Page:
A London court has said it will notify Prince Andrew, who has been accused of sexual abuse by one of the late convicted sex offender Jeffrey Epstein’s most outspoken accusers, Virginia Giuffre, of the lawsuit filed against him in a U.S. court, which could help speed up the case days after the prince’s legal team argued that the royal had not been properly served.
London’s High Court told Reuters it had accepted a request for service from Giuffre’s lawyers, adding it would “take steps” to serve the suit unless Andrew and Giuffre’s teams agree to arrange for the papers to be served.
During a pretrial hearing Monday, Andrew’s lawyer argued that the prince had not been legally served the suit under the Geneva Convention, which stipulates that international service must be approved by respective authorities.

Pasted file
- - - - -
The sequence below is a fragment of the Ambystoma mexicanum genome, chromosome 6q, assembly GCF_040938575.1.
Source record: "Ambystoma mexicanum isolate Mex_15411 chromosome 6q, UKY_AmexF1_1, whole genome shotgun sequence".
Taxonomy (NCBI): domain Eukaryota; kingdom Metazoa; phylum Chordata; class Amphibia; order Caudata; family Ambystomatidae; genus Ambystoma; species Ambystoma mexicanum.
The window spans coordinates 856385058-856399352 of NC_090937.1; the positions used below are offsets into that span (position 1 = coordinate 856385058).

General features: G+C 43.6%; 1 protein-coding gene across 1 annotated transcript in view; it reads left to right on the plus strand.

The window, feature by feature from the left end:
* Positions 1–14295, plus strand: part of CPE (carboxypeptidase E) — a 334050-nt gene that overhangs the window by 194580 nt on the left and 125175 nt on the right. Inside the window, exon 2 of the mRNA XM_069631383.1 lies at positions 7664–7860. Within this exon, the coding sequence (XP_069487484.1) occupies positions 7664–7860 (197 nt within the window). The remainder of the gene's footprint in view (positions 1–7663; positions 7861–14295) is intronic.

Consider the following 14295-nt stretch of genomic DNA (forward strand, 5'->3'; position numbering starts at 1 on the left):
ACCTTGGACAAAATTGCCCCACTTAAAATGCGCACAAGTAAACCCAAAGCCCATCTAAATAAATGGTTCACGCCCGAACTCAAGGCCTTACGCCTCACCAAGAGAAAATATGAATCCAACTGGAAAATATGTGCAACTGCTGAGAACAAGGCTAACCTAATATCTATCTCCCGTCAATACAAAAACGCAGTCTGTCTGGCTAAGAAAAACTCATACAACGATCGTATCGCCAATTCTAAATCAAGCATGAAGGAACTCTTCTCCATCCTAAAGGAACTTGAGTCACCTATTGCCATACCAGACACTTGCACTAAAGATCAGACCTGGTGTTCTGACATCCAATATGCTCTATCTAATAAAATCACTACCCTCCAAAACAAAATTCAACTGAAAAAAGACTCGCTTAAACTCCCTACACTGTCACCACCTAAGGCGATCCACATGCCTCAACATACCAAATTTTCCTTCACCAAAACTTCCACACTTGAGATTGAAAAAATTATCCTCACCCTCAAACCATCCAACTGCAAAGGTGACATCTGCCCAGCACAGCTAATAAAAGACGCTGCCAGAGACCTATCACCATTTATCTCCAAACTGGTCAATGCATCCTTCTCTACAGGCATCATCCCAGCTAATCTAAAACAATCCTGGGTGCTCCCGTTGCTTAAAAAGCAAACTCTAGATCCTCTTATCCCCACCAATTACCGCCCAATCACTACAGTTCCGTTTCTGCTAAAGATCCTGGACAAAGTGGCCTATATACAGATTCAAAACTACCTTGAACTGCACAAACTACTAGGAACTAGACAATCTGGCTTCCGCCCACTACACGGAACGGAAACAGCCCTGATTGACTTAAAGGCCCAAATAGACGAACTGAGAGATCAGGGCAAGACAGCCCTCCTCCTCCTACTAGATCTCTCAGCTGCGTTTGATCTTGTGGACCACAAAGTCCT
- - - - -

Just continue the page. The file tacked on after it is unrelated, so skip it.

Giuffre’s legal team said in documents filed in a New York court last week that they’d tried to serve Andrew multiple times and finally left the suit with an on-duty police officer posted at his royal residence in Windsor, England, in August.
Giuffre filed a civil lawsuit seeking damages against Andrew in a New York Court last month, alleging that Andrew had raped her on three occasions when she was a teenager and being sex trafficked by Epstein and his friend and onetime girlfriend Ghislaine Maxwell, the British socialite who is thought to have introduced Epstein to the prince. Andrew has denied abusing Giuffre both in court this week and in past media interviews. In 2019 he stepped down from his royal duties over his friendship with the disgraced financier, who he continued seeing after Epstein was convicted of soliciting underage girls in 2008. Epstein committed suicide awaiting sex trafficking charges in August 2019, and Maxwell has remained in custody since her 2020 arrest on sex trafficking charges.